Live With No Regrets: A Few Things All Sexual Abuse Victims Should Consider

by | Jan 14, 2024 | Other Sexual Abuse, Survivor Support Resources

Sexual Abuse Survivors Horowitz Law

Regret is often referred to as a feeling of sadness or disappointment over something that one has or hasn’t done. In the context of child sexual abuse, the burden of regret can be overwhelming and lifelong, particularly when it comes to confronting the abuser, whether personally or legally. It’s crucial to understand the importance of taking active steps to address the issue, not just for immediate relief, but for long-term peace.

The Stress of Filing a Lawsuit

Telling someone about the abuse suffered as a child can be nerve-wracking, and the thought of filing a lawsuit against the perpetrator and the institution that allowed it further amplifies the stress. It’s easy to visualize the potential emotional turmoil you might endure during the preparation, filing, and legal proceedings.

On the other hand, it’s harder to fathom the emotions you might experience in the long term if you do take legal action. The fear of confronting the issue, exposing the abuser, and seeking justice can be equally anxiety-inducing, if not more.

Reflecting on the Long-Term Impact

Pause for a moment and consider the long-term consequences. Ponder over a few questions that might arise in the future, perhaps when you’re much older or even potentially on your deathbed.

  1. Might you stop another child from being sexually abused by the same predator if you had gone ahead and sued?
  2. Could you have shifted some of the shame and blame you carried onto the person who truly deserved it?
  3. Might your loved ones be in a better financial situation now if you had filed a lawsuit against your abuser?
  4. If you had consulted an attorney years ago and filed a case against the person who exploited you, might you feel better about yourself now?
  5. Had you stepped forward when the opportunity presented itself, no matter how frightening it was, could you have deterred church officials or other employers from protecting child sex offenders?
  6. Could you have exposed the predator publicly and perhaps even cost them their job or chances of a promotion if you had taken them to court, thereby stopping them from gaining access to more kids?
  7. If you had sued your molester, could the process have exposed others in the institution who knew or suspected your suffering?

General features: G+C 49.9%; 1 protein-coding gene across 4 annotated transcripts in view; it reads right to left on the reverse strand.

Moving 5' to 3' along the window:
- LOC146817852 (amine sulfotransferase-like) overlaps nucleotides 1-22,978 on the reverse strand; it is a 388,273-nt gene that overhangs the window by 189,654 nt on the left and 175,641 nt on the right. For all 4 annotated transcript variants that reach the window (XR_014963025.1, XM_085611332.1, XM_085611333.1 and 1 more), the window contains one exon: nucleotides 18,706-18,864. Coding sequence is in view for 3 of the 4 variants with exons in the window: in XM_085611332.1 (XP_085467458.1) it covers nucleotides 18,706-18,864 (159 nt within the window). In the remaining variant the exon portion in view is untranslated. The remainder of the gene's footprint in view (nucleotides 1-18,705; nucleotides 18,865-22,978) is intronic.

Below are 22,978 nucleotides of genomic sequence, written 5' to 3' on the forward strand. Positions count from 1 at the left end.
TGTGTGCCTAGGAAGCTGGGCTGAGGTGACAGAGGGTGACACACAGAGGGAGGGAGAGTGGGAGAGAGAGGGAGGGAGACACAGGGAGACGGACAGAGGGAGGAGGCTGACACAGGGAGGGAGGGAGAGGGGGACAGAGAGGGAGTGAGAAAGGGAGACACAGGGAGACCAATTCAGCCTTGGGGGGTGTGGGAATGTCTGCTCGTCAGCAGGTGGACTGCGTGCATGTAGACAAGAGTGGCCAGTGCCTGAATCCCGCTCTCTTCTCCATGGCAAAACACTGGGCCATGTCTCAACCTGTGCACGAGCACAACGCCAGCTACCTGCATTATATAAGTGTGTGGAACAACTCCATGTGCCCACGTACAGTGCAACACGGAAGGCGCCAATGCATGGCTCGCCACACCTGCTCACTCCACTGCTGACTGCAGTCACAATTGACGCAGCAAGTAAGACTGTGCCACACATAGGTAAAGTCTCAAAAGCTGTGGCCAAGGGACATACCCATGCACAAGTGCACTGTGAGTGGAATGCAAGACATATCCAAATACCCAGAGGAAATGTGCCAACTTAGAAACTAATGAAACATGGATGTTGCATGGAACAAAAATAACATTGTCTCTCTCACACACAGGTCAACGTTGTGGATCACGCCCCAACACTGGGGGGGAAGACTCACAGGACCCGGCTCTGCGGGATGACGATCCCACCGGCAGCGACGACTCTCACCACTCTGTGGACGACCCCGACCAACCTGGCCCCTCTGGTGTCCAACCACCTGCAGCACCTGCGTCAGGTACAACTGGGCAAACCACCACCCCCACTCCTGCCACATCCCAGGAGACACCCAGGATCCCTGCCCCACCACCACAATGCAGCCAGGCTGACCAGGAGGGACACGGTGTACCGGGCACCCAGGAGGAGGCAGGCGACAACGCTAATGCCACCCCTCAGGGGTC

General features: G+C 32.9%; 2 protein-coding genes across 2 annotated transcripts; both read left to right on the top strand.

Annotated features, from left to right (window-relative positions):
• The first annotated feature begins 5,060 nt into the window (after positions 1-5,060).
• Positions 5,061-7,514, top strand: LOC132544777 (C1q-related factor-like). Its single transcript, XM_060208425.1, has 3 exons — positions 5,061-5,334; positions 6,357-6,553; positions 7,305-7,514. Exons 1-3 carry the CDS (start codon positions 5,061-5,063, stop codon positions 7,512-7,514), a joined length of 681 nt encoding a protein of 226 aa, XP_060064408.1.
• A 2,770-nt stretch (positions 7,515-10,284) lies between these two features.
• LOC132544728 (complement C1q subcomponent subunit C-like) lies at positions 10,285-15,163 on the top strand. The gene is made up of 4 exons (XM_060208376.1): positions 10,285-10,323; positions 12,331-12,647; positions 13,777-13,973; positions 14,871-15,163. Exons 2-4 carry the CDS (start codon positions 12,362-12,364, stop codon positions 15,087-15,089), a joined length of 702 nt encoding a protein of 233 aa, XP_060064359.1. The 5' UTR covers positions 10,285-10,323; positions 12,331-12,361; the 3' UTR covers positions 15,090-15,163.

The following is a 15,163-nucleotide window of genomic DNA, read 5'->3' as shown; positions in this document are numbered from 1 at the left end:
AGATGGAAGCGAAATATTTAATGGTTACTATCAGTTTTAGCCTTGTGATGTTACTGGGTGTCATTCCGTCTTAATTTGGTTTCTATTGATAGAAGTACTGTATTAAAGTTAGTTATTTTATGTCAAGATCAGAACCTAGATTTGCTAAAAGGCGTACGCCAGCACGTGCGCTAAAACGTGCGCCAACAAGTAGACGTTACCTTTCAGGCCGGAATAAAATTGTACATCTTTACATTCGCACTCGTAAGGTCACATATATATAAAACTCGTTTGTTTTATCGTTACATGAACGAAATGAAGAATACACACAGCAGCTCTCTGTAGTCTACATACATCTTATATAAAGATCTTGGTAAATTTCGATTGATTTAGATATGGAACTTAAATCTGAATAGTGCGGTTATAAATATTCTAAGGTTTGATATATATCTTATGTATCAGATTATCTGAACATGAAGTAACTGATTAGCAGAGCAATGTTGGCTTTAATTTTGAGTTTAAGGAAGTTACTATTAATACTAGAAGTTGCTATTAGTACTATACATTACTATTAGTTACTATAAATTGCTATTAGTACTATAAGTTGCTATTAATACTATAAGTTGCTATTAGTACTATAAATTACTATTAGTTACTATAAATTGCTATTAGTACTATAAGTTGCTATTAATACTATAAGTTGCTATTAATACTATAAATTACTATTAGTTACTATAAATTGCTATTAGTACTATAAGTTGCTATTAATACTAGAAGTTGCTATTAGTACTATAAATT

8. Would your actions have instilled courage and inspiration in other survivors if you had joined the ranks of thousands of clergy sex abuse survivors who took legal action?

Even if you’re convinced that church officials will never reform regardless of your actions, would it be possible for other employers to start working harder to weed out predators if they took notice of your legal action?

Considering Legal Options

It’s worth considering the possibility of a lawsuit, even if you think you likely could not or would not file one. If you find yourself questioning if you should have at least explored your legal options or given a hard look at the chance, it would be wise to seek advice from an experienced attorney.

This consultation should answer three pertinent questions:

1. Do you potentially have any legal options?
2. If you do, when might these options end? Legal actions often have deadlines.
3. What steps should you take, if any, to keep these options open in case something changes later and you decide to file a lawsuit?

Conclusion and Advice

Our advice, regardless of how slim you think your chances are or how little you may want to pursue justice now, is always to consult with an experienced attorney. Self-doubt or fear should not hinder your pursuit of justice. It is crucial for victims of child sexual abuse to understand their rights and explore potential legal avenues.

Equipped with the right information and support, they can make an informed decision about whether to proceed legally. This way, they put themselves in a better position to ensure that they do not leave any room for future regrets. The values of justice and peace of mind are paramount, and they far outweigh the initial stress or fear that comes with taking legal action.

Horowitz Law is a law firm representing victims and survivors of sexual abuse by religious authority figures and other clergy. If you need a lawyer because a member of a religious organization sexually abused you, contact us today at 888-283-9922 or [email protected] to discuss your options today. Our lawyers have decades of experience representing survivors of clergy sexual abuse nationwide. We can help.